This piece by Times of Israel founding editor David Horowitz perfectly demonstrates Israel’s desperate need for cultural nourishment from abroad to sustain its armed dominance over the Palestinian people.
The Indie band alt-J, from Leeds in northeast England, ignored weeks of appeals from pro-Palestinian campaigners and broke the boycott to play two nights in Rishon Lezion just south of Tel Aviv on August 23 and 24. Horowitz’s purple prose exalts the audience who had flocked to the concert as “young Israel — army kids and post-army kids and tomorrow’s army kids”.
Alt-J were providing much-needed R&R for the soldiers who had decimated Gaza a year earlier and will do so again if called upon. It would be hard to find a clearer justification for the Palestinian cultural boycott campaign urged upon those who wish to see an end to Israeli apartheid. (For a more prosaic write-up, see this piece in the Jerusalem Post .)
“ISRAEL’S BEAUTIFUL YOUTH LIFTED BY THE GOSPEL OF ALT-J
An English band’s soaring harmonies strike a chord with the soldiers of a year ago and tomorrow.
I don’t know how many people congregated in Rishon Lezion’s Live Park Sunday night to dance to the ethereal harmonies, jagged rhythms and curious pronunciations of hard-to-categorize English band alt-J . Upwards of 10,000, I’d guess. But as far as we could see — not so far admittedly, these days — my beloved and I were the oldest members of the audience.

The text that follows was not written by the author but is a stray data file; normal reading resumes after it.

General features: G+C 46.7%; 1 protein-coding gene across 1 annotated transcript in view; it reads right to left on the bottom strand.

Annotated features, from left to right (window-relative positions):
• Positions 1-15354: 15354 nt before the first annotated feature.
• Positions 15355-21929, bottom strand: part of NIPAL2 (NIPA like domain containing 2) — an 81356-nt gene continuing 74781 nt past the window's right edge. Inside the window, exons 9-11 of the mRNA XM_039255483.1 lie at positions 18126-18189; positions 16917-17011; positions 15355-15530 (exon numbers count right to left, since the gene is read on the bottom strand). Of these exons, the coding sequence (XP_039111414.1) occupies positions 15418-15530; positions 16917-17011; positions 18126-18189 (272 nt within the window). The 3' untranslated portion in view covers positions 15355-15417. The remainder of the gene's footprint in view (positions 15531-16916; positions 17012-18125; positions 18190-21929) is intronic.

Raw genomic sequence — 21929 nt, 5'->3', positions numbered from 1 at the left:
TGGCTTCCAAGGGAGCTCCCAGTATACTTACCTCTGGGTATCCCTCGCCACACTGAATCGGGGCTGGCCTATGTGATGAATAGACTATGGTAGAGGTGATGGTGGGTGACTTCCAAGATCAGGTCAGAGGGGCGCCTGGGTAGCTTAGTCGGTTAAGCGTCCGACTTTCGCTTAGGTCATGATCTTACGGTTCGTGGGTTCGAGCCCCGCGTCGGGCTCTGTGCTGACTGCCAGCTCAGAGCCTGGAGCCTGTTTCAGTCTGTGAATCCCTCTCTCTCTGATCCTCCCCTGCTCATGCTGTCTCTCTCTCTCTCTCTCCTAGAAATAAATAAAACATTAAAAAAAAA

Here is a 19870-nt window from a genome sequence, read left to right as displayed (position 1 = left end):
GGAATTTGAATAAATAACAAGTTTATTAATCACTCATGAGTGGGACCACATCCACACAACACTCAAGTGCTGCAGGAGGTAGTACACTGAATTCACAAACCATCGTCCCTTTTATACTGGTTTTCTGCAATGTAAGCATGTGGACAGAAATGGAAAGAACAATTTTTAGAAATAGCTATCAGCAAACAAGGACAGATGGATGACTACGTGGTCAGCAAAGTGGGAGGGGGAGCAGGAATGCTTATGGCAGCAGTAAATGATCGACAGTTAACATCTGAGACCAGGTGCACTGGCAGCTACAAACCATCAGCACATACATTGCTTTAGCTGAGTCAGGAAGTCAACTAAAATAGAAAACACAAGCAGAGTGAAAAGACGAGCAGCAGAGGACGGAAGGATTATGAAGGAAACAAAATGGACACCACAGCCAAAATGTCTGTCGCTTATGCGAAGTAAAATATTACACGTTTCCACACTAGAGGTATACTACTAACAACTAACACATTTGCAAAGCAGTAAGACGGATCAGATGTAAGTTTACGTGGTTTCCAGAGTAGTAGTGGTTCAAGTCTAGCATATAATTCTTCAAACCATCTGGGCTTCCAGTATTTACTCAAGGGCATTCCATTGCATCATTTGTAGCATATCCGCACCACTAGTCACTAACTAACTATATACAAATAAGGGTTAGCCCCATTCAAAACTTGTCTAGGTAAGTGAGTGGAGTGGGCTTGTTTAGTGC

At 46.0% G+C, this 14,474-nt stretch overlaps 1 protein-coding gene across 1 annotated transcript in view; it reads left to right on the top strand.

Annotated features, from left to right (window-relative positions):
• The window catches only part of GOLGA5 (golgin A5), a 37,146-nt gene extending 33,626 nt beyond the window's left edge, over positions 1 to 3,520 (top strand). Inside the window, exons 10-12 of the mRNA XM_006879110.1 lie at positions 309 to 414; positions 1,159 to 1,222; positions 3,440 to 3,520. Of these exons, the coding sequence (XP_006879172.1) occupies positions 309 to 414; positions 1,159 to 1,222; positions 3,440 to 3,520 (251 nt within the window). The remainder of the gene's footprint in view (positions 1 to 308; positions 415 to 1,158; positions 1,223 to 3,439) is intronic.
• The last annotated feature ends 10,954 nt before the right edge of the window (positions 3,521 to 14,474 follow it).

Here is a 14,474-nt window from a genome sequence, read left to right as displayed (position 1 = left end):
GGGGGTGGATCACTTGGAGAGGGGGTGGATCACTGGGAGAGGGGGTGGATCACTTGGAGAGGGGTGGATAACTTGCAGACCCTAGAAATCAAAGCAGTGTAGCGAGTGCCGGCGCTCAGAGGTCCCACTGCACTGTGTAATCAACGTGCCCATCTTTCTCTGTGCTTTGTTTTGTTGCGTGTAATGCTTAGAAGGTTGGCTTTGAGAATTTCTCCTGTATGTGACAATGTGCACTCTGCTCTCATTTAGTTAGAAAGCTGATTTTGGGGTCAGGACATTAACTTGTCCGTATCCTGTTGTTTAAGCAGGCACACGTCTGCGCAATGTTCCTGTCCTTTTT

This was a night out with young Israel — army kids and post-army kids and tomorrow’s army kids. Barely dressed in loose, wispy tops (girls) and army unit T-shirts (boys). Widely and wildly tattooed. The boys almost all bearded or unshaven; the girls all flowing hair straight out of Woodstock. Arriving in twos, and threes and fours, but then coalescing into larger groups of friends and acquaintances and brothers-in-arms, hugging and hand-slapping and standing shoulder-to-shoulder.
Drinking substantial but not horrifying quantities of beer.
Smoking enough dope for the clouds on a windless, humid evening to mildly impact even those who abstained.
And, when the music started, dancing with an almost desperate passion. Arms waving skyward, heavenward. Everybody, but everybody, dancing.
It’s interesting that alt-J , a very particular, quirky taste, is such a hit in Israel. This band produces meandering music of gentle, fragile beauty and obscure, frequently impenetrable lyrics. (One of its most beautiful tunes, “The Gospel of John Hurt,” is inspired by the 1979 sci-fi/horror classic “Alien.”)
But it filled the park on Sunday, and it’ll fill it again on Monday night.
This time last year, 50 days of fighting against Hamas was finally drawing to a close. Many of those who sang the words along with these very polite English musical innovators on Sunday night were fighting in Gaza a year ago. Many others, one deeply fears, will be somewhere similar in the not-too-distant future.
How stark the contrast between grit and bloodshed and loss, and the pure, soaring harmonies of this music. How impossible this region into which we have raised our young loved ones. How precious and welcome their opportunities to sing and dance and Tessellate their beautiful hearts out.”